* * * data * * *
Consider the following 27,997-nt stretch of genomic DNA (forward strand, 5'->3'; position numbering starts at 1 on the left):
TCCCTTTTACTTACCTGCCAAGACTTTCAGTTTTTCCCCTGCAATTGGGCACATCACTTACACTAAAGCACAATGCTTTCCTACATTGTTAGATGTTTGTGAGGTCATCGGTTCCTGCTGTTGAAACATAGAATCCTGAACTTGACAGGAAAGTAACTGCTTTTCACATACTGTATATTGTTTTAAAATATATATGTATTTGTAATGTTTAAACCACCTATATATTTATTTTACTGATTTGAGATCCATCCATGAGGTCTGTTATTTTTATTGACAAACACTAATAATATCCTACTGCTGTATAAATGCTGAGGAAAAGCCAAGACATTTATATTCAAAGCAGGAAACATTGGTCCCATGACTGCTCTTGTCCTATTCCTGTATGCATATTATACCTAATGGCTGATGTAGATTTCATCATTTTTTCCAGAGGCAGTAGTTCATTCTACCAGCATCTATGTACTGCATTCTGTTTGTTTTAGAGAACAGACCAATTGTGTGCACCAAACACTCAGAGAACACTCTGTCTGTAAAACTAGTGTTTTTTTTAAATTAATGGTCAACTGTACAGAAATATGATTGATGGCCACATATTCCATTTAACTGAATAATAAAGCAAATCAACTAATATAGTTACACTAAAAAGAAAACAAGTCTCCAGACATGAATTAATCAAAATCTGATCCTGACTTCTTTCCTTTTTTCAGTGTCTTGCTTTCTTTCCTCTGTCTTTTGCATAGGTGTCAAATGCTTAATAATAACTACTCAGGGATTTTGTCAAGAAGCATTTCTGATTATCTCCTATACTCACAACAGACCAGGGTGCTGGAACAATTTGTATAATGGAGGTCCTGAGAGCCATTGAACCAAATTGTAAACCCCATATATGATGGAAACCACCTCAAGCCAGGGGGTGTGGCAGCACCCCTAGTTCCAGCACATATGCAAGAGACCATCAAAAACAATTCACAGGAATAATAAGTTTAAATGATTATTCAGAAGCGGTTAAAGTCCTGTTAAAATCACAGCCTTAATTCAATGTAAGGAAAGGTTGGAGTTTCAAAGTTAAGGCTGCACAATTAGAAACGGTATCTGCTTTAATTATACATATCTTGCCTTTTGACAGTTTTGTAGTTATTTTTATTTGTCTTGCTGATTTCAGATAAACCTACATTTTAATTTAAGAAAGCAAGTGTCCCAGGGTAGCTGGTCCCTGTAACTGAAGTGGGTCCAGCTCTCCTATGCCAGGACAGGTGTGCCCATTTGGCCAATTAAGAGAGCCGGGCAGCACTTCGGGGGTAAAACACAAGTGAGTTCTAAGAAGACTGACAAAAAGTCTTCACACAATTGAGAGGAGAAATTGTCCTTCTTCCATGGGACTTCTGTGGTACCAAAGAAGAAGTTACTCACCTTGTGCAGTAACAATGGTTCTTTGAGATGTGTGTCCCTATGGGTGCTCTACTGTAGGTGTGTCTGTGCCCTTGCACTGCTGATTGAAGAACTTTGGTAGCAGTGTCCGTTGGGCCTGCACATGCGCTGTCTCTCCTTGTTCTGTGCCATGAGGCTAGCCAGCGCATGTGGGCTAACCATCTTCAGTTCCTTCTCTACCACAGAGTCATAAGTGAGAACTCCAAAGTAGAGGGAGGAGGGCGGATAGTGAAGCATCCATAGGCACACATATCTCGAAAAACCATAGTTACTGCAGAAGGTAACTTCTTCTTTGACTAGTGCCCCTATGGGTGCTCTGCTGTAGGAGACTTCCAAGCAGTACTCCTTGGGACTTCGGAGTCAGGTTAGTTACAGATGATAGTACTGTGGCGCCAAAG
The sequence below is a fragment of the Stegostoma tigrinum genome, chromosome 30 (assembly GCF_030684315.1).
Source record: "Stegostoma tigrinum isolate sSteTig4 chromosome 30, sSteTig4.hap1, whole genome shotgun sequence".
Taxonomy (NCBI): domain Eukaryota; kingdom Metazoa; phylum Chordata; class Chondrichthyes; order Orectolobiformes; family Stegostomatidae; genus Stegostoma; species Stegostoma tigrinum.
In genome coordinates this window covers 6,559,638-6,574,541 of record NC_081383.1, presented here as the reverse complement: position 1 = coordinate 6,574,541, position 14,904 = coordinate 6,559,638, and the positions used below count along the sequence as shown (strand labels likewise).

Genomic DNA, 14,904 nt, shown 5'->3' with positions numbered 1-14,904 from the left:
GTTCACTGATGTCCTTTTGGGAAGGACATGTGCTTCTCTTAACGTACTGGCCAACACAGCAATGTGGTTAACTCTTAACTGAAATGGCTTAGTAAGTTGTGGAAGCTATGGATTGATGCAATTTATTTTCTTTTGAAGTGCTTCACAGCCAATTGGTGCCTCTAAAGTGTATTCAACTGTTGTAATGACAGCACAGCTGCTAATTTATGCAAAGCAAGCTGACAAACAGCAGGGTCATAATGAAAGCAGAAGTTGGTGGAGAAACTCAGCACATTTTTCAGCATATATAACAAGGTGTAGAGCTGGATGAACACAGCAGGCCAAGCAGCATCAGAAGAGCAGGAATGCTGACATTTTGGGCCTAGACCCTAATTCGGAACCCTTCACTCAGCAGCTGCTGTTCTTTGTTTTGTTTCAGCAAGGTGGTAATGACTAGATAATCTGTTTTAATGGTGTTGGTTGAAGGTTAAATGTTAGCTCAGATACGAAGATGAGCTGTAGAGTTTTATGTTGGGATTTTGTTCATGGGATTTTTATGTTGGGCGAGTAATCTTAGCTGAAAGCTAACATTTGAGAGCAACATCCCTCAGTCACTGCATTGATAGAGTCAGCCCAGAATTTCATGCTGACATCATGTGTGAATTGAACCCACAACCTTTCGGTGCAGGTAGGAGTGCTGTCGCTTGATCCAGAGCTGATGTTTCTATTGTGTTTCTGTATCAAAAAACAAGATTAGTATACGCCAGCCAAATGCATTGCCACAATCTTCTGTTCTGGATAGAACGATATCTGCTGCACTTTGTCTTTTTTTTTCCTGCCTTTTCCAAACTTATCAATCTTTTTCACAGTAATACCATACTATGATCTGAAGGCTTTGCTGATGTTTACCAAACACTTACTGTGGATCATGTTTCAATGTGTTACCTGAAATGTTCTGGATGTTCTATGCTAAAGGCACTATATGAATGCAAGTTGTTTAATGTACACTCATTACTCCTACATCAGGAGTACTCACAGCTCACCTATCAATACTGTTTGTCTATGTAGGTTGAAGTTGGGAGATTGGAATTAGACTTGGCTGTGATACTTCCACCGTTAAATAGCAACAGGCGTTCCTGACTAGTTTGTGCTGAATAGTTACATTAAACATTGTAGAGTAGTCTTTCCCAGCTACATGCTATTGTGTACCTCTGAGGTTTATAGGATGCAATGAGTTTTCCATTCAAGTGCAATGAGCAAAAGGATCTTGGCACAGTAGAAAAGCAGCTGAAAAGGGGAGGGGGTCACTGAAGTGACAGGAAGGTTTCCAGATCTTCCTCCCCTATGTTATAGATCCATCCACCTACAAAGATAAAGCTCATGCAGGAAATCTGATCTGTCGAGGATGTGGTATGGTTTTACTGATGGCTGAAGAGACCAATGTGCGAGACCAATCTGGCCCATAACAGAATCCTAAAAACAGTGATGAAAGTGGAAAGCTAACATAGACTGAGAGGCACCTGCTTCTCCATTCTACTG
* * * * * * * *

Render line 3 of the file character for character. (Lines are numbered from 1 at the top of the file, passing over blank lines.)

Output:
The sequence below is a fragment of the Stegostoma tigrinum genome, chromosome 30 (assembly GCF_030684315.1).